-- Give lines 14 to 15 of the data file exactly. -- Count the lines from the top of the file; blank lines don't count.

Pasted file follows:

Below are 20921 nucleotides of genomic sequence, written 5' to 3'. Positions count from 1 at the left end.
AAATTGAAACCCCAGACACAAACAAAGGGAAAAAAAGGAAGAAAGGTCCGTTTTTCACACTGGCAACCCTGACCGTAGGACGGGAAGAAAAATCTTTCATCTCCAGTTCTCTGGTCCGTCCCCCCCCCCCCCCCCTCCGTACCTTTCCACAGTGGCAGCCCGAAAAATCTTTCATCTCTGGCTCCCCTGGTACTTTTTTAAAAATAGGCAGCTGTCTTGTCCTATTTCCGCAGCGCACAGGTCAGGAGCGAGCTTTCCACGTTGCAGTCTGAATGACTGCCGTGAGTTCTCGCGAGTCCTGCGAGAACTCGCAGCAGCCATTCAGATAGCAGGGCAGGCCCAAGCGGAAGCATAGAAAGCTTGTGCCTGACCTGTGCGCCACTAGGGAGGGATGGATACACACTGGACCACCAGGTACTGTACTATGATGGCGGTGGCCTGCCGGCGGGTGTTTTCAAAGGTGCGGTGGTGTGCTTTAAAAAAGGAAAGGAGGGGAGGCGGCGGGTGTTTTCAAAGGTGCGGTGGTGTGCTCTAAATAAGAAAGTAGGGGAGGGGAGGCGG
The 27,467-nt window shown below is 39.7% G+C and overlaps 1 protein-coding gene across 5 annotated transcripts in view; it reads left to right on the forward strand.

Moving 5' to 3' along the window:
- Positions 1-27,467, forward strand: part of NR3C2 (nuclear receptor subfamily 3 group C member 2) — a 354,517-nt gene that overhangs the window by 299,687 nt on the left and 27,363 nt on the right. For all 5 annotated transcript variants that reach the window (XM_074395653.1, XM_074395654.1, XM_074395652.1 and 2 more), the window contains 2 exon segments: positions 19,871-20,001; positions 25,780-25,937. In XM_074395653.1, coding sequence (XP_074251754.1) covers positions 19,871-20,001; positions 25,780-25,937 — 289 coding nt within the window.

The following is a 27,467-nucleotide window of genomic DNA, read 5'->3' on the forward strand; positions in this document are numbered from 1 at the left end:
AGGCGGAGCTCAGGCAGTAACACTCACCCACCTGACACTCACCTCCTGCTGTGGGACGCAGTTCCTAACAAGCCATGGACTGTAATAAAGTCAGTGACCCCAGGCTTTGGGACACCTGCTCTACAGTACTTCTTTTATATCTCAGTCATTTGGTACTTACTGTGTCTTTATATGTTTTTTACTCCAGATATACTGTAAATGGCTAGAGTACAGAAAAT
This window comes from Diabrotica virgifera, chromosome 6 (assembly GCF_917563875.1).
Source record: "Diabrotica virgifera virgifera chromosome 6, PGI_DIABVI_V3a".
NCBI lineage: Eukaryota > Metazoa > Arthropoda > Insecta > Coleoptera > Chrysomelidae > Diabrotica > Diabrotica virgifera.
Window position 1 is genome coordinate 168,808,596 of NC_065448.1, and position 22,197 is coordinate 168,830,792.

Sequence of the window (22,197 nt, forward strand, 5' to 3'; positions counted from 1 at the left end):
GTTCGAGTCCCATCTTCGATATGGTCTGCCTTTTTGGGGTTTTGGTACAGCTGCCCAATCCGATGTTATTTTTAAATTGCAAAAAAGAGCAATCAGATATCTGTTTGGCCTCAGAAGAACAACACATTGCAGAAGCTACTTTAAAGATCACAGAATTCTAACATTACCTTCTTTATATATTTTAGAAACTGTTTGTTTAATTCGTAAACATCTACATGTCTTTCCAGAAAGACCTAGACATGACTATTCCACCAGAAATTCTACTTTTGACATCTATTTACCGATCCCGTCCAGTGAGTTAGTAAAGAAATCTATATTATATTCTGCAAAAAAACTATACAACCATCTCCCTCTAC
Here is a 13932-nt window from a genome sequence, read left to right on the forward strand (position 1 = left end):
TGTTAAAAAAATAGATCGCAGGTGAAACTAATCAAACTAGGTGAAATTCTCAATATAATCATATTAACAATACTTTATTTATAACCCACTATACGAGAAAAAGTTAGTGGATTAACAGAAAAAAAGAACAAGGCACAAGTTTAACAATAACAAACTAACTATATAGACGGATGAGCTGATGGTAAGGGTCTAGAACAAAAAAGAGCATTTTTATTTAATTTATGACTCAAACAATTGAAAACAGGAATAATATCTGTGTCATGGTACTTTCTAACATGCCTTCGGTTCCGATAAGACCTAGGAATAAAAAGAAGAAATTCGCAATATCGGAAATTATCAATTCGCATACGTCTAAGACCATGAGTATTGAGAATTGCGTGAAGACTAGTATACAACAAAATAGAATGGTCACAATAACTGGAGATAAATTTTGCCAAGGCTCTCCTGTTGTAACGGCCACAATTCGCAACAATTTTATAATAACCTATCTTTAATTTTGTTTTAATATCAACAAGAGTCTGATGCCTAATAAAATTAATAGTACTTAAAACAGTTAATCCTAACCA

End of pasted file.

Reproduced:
Here is a 13932-nt window from a genome sequence, read left to right on the forward strand (position 1 = left end):
TGTTAAAAAAATAGATCGCAGGTGAAACTAATCAAACTAGGTGAAATTCTCAATATAATCATATTAACAATACTTTATTTATAACCCACTATACGAGAAAAAGTTAGTGGATTAACAGAAAAAAAGAACAAGGCACAAGTTTAACAATAACAAACTAACTATATAGACGGATGAGCTGATGGTAAGGGTCTAGAACAAAAAAGAGCATTTTTATTTAATTTATGACTCAAACAATTGAAAACAGGAATAATATCTGTGTCATGGTACTTTCTAACATGCCTTCGGTTCCGATAAGACCTAGGAATAAAAAGAAGAAATTCGCAATATCGGAAATTATCAATTCGCATACGTCTAAGACCATGAGTATTGAGAATTGCGTGAAGACTAGTATACAACAAAATAGAATGGTCACAATAACTGGAGATAAATTTTGCCAAGGCTCTCCTGTTGTAACGGCCACAATTCGCAACAATTTTATAATAACCTATCTTTAATTTTGTTTTAATATCAACAAGAGTCTGATGCCTAATAAAATTAATAGTACTTAAAACAGTTAATCCTAACCA